War of the Rebellion: Serial 020 Page 0409 Chapter XXVI. CORRESPONDENCE, ETC.-UNION.

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Hilton Head, Port Royal, S. C., February 19, 1863.

Major General H. W. HALLECK,

General-in-Chief U. S. Army, Washington, D. C.:

GENERAL: I have the honor to transmit herewith certified copy of an order directing the members of General Foster's staff to quit this department by the first steamer going North. I have been reluctantly compelled to adopt this decisive measure by the unbridled license of the statements made by various members of General Foster's staff; by repeated acts of insubordination on their part, and by their persistently deliberate and systematic adoption of a course directly tending to create a general disaffection, if not an organized unity, amongst the re-enforcements brought from North Carolina to this department by order of the Government.

I found that General Potter, chief of General Foster's staff, and Captain Slaght, his chief quarters, had surreptitiously sent out of this department, with private dispatches to General Foster, the steamer Cahawba, one of the finest and largest vessels of the transportation fleet, and this after my order assuming command and directing that all the marine transportation brought down with the troops from North Carolina be turned over to my chief quartermaster. For this offense and for refusing to turn over such transportation as directed I have places Captain Slaght in arrest.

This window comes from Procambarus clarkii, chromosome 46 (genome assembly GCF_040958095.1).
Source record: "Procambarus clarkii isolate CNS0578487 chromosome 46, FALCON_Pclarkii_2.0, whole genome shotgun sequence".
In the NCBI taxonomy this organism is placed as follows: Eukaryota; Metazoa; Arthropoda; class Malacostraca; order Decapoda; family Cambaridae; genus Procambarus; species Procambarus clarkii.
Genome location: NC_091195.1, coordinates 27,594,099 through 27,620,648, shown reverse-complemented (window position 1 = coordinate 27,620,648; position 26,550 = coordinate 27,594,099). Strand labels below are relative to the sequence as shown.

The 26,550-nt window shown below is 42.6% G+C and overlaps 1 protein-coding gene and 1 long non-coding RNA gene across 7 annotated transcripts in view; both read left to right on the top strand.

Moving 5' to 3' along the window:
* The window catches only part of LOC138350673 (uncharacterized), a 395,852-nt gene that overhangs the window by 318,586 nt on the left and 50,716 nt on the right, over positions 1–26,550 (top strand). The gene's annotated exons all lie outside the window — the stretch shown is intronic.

The same spirit of insubordination was manifested by General Foster's chief medical officer, chief commissary, and other heads of staff departments, every conceivable obstacle being thrown in the way of the execution of my necessary orders, and everything done that could be done to breed disaffection amongst the re-enforcements. Under these circumstances I have no alternative but either to resign the command into the hands of these mutineers or to vindicate my authority by getting rid of their pretensions.

I am happy to be able to add that the spirit and course of conduct herein described were confined strictly to the personal attaches of General Forster, General Naglee and ferry having taken no part therein (further than General Naglee's formal protest); and that the troops brought down from North Carolina, most of them fresh from Yorktown, and never really incorporated in the Eighteenth Army Corps, appearing good spirits, and well satisfied with the prospect of soon being called upon to take part in the operations of the department, which are now only delayed for the arrival of the additional iron-clad monitors daily expected by the admiral.

I have the honor to be, general, with high esteem, your very obedient servant,


Major-General, Commanding.




Numbers 97. Hilton Head, Port Royal, S. C., February 19, 1863.

Two members of General Foster's staff, now sojourning within the limits of this department, having been engaged in sending North a steamer belonging to this command and necessary for the operations about to commence, such steamer being sent away clandestinely and without the knowledge, consent, or ordered of the major-general commanding, and it being found that many, if not all, the members of General